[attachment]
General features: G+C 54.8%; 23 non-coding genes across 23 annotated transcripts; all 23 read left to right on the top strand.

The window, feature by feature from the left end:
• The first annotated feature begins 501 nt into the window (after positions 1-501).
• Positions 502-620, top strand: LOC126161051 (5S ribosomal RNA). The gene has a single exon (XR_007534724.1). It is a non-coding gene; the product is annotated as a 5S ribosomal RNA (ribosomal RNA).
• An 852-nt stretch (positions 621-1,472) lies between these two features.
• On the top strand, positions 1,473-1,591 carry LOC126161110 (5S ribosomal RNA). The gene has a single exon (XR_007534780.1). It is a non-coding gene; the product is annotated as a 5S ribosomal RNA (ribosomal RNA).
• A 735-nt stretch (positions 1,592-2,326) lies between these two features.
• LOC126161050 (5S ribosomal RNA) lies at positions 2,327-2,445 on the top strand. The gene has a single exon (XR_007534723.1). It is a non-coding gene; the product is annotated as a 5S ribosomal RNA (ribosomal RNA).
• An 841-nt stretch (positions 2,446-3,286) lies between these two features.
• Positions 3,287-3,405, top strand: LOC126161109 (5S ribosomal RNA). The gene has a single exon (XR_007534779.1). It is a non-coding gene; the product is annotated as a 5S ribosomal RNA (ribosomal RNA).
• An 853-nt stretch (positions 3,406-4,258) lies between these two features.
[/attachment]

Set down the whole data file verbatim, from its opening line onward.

General features: G+C 54.8%; 23 non-coding genes across 23 annotated transcripts; all 23 read left to right on the top strand.

The window, feature by feature from the left end:
• The first annotated feature begins 501 nt into the window (after positions 1-501).
• Positions 502-620, top strand: LOC126161051 (5S ribosomal RNA). The gene has a single exon (XR_007534724.1). It is a non-coding gene; the product is annotated as a 5S ribosomal RNA (ribosomal RNA).
• An 852-nt stretch (positions 621-1,472) lies between these two features.
• On the top strand, positions 1,473-1,591 carry LOC126161110 (5S ribosomal RNA). The gene has a single exon (XR_007534780.1). It is a non-coding gene; the product is annotated as a 5S ribosomal RNA (ribosomal RNA).
• A 735-nt stretch (positions 1,592-2,326) lies between these two features.
• LOC126161050 (5S ribosomal RNA) lies at positions 2,327-2,445 on the top strand. The gene has a single exon (XR_007534723.1). It is a non-coding gene; the product is annotated as a 5S ribosomal RNA (ribosomal RNA).
• An 841-nt stretch (positions 2,446-3,286) lies between these two features.
• Positions 3,287-3,405, top strand: LOC126161109 (5S ribosomal RNA). The gene has a single exon (XR_007534779.1). It is a non-coding gene; the product is annotated as a 5S ribosomal RNA (ribosomal RNA).
• An 853-nt stretch (positions 3,406-4,258) lies between these two features.